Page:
Jacob Lawrence, "Boys at Play," 1966
Jacob Lawrence, Boys at Play (1966)
Can a Game Be Literature?

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September 7, 2003:

Thin boys in a '68 Chevy Nova, canary yellow. Whip around a clifftop curve, windows down, breathing sea breeze and warm night air.

Boy in the driver's seat. Tall. Messy hair, jet-black, fine like baby hair, long. Thin as an insect, impossibly energetic. Cheap Trick on the radio. Likes that song from Budokan, "Clock Strikes Ten".

Boy in the passenger's seat. Tall. Neat hair, auburn, well-combed, short with trimmed sideburns. Impossibly thick black glasses, clean, with minute vertical lines etched in both lenses to correct his slight crosseye. In his lap is Nadja by Andre Breton. He smiles a smile edged with practiced irony, slapping time against it with his own sardonic brand of enthusiasm. He likes that song too.

Politics and art. Auburn-haired boy is a college student. He's discovered anarchism, Surrealism, coffee, and the campus' radical newspaper collective.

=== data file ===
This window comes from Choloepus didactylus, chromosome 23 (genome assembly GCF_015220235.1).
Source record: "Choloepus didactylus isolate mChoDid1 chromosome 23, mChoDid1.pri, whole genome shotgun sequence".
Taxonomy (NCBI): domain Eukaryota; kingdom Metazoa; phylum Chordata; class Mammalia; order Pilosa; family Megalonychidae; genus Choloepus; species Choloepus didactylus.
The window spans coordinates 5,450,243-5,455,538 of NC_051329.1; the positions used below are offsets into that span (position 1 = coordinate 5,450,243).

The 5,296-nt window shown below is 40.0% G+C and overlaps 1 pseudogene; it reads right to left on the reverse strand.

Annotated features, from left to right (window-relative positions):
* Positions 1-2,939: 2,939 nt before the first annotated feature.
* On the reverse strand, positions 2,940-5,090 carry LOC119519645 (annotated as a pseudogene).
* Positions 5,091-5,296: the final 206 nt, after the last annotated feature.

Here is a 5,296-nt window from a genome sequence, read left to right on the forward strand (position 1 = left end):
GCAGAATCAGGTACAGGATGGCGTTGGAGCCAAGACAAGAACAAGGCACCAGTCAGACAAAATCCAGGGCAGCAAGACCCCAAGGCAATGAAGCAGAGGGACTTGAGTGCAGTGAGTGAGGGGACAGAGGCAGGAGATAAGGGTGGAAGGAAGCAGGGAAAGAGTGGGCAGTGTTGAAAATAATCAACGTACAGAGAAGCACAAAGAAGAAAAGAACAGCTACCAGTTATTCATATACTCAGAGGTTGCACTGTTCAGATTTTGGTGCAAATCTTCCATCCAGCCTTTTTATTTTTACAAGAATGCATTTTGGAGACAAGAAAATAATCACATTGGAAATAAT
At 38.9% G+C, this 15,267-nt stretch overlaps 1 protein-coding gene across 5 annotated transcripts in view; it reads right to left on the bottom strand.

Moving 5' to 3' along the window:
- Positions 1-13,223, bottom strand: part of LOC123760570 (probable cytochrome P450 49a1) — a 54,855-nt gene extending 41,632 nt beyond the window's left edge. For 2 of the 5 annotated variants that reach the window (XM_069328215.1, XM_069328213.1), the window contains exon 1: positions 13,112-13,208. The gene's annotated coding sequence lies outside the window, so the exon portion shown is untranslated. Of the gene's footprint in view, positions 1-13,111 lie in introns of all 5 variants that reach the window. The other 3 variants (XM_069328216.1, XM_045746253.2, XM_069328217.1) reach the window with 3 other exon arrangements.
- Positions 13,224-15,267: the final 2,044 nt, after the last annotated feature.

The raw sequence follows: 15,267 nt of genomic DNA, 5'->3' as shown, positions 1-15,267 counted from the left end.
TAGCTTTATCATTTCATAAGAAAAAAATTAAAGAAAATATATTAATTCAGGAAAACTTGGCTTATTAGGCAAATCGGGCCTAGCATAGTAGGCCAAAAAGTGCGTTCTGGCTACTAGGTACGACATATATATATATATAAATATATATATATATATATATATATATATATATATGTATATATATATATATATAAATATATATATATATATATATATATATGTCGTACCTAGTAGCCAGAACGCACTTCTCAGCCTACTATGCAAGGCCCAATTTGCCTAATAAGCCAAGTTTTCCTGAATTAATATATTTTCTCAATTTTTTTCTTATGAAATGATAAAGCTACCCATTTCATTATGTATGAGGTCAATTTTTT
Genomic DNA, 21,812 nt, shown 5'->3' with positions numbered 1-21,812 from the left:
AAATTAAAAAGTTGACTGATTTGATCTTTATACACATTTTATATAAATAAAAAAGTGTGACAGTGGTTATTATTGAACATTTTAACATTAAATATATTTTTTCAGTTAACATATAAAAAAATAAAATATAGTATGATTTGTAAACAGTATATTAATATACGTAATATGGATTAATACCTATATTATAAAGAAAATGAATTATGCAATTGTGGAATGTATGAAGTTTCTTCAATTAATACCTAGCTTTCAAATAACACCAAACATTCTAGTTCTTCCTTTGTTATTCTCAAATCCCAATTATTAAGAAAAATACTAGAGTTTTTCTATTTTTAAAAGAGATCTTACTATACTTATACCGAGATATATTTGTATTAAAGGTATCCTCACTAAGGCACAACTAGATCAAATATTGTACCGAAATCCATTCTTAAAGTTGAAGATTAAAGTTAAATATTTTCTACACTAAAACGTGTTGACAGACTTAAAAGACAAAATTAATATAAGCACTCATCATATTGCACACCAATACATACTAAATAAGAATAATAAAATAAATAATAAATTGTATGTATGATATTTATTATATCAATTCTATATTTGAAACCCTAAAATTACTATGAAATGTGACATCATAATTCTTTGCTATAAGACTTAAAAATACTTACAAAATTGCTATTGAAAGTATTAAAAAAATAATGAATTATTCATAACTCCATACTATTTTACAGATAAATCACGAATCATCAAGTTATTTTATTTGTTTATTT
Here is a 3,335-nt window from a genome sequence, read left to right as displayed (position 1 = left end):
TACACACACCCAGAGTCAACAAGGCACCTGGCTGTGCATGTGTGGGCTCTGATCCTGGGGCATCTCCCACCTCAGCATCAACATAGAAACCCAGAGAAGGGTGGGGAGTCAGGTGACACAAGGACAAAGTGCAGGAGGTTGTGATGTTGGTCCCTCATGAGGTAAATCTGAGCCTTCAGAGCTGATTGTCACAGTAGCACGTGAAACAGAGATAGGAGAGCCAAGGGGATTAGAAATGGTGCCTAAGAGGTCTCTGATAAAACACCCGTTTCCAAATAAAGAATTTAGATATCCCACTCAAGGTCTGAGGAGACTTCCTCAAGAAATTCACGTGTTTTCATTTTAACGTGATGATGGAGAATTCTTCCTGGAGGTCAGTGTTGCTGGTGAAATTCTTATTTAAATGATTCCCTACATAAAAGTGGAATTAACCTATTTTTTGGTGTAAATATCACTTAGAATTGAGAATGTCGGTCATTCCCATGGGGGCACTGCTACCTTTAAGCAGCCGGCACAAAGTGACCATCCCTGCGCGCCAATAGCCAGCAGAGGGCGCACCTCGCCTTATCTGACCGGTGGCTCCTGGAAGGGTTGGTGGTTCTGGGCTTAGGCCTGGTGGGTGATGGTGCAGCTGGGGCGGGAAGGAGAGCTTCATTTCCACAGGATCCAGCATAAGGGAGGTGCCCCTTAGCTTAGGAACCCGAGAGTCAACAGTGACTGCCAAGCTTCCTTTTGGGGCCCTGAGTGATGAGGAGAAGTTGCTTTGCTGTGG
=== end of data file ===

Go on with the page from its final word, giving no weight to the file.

Rock and roll. Black-haired boy is between academic sinecures, having recently been informed by the local high school authorities that his services as a student are no longer required. Lately he's discovered the MC5, King Curtis, and Monty Python. Music is his politics. The only truths he feels confident in are found within etched vinyl grooves.

That's where they meet: the impulse to freedom vibrating inside those wax and plastic grooves. The black-haired boy's anarchism is emotive, his friend's is intellectual. It's the same insight.

Auburn-haired boy rolls down the passenger-side window. Well-do-do ocean-front neighborhood with expensive houses kept clean and cosey by hired help, brown-skinned mostly. People who set the table, but don't eat there.

"There are no innocent bourgeoisie!", he shouts.

He rolls the window up with a satisfied, sardonic smile. His friend grins and nods approval. They turn up the radio.

Gonna get down
Gonna get on down
Gonna get down
Gonna get on down

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